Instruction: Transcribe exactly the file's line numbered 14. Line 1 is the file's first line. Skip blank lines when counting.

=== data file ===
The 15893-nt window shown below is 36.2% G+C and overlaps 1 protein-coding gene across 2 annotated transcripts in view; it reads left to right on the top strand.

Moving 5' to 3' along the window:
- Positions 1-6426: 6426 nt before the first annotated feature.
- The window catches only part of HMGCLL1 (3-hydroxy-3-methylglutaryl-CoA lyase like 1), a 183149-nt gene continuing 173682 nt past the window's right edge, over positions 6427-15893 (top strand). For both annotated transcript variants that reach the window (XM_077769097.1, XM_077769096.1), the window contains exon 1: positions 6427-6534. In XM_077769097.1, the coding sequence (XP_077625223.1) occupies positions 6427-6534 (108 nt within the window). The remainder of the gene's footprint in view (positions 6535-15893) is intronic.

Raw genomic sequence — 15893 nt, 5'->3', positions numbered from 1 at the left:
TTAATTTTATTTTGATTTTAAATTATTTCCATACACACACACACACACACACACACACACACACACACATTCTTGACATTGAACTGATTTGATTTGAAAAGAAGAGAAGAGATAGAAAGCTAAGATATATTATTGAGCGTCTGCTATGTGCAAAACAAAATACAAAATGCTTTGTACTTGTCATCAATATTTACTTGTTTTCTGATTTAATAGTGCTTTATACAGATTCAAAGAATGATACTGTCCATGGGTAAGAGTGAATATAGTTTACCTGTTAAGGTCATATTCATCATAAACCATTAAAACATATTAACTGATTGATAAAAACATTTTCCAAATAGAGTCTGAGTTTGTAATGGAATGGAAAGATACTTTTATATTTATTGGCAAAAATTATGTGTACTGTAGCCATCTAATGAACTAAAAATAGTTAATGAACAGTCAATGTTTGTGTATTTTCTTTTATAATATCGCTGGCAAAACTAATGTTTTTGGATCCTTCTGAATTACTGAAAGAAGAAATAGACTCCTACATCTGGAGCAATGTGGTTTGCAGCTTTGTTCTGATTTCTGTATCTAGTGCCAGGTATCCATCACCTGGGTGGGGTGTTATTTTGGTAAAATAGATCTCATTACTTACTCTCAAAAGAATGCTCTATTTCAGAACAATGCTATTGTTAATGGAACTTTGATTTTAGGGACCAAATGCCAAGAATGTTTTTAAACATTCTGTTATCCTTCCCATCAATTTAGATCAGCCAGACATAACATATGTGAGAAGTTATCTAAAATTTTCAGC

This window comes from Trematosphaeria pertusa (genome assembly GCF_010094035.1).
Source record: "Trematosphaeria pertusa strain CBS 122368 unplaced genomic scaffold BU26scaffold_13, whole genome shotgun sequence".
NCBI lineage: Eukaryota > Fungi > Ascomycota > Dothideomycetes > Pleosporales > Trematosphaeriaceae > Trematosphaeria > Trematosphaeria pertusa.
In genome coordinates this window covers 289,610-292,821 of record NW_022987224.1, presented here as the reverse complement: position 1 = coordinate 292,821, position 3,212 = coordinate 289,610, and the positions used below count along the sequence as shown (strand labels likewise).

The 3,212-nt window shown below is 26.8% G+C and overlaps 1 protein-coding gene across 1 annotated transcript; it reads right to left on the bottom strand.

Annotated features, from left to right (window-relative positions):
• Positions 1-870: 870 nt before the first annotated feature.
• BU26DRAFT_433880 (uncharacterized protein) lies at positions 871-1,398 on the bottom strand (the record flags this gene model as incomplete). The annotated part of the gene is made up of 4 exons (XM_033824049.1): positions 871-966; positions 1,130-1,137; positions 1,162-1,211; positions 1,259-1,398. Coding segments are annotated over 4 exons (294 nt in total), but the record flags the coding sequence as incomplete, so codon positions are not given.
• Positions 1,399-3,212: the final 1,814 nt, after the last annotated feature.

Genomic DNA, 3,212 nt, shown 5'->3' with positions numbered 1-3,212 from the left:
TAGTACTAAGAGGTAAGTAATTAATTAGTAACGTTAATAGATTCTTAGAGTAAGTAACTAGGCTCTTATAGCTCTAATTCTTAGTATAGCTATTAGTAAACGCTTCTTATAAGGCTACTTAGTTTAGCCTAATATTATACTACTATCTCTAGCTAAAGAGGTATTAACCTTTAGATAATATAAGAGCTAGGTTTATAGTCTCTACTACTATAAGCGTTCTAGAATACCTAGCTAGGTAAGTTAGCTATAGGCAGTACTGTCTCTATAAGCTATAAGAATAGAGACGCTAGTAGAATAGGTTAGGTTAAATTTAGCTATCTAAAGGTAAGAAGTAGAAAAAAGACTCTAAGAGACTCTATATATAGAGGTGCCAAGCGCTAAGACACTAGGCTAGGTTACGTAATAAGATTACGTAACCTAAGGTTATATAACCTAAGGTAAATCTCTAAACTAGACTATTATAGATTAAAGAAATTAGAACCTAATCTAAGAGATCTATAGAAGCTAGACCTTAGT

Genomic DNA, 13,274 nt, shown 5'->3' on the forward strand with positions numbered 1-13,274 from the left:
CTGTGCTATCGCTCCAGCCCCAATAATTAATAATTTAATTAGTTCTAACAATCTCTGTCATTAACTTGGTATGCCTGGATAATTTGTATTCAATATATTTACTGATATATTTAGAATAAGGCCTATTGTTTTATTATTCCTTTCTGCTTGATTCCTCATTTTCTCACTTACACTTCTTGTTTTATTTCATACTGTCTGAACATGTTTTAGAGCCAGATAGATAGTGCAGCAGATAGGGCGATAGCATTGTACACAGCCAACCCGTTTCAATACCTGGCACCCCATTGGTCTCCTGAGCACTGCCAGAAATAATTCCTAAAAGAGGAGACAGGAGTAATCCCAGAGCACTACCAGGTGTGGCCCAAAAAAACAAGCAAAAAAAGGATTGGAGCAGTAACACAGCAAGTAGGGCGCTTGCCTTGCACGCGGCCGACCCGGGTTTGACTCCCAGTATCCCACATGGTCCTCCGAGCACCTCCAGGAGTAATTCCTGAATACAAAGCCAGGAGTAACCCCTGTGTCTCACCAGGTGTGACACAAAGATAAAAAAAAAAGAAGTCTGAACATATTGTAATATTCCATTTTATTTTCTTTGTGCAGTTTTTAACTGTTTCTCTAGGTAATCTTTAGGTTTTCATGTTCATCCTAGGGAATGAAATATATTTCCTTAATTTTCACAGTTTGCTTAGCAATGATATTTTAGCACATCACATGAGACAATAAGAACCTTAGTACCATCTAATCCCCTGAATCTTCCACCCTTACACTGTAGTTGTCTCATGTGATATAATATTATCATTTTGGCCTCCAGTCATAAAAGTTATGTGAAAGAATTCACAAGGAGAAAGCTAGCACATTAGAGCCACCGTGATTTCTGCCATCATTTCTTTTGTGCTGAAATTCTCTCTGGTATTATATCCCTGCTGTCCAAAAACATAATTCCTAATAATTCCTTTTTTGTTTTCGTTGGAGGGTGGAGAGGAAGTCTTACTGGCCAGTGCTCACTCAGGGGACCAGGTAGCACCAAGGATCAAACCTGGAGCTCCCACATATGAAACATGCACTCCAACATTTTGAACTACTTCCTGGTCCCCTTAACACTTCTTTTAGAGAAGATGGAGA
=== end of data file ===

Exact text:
• BU26DRAFT_433880 (uncharacterized protein) lies at positions 871-1,398 on the bottom strand (the record flags this gene model as incomplete). The annotated part of the gene is made up of 4 exons (XM_033824049.1): positions 871-966; positions 1,130-1,137; positions 1,162-1,211; positions 1,259-1,398. Coding segments are annotated over 4 exons (294 nt in total), but the record flags the coding sequence as incomplete, so codon positions are not given.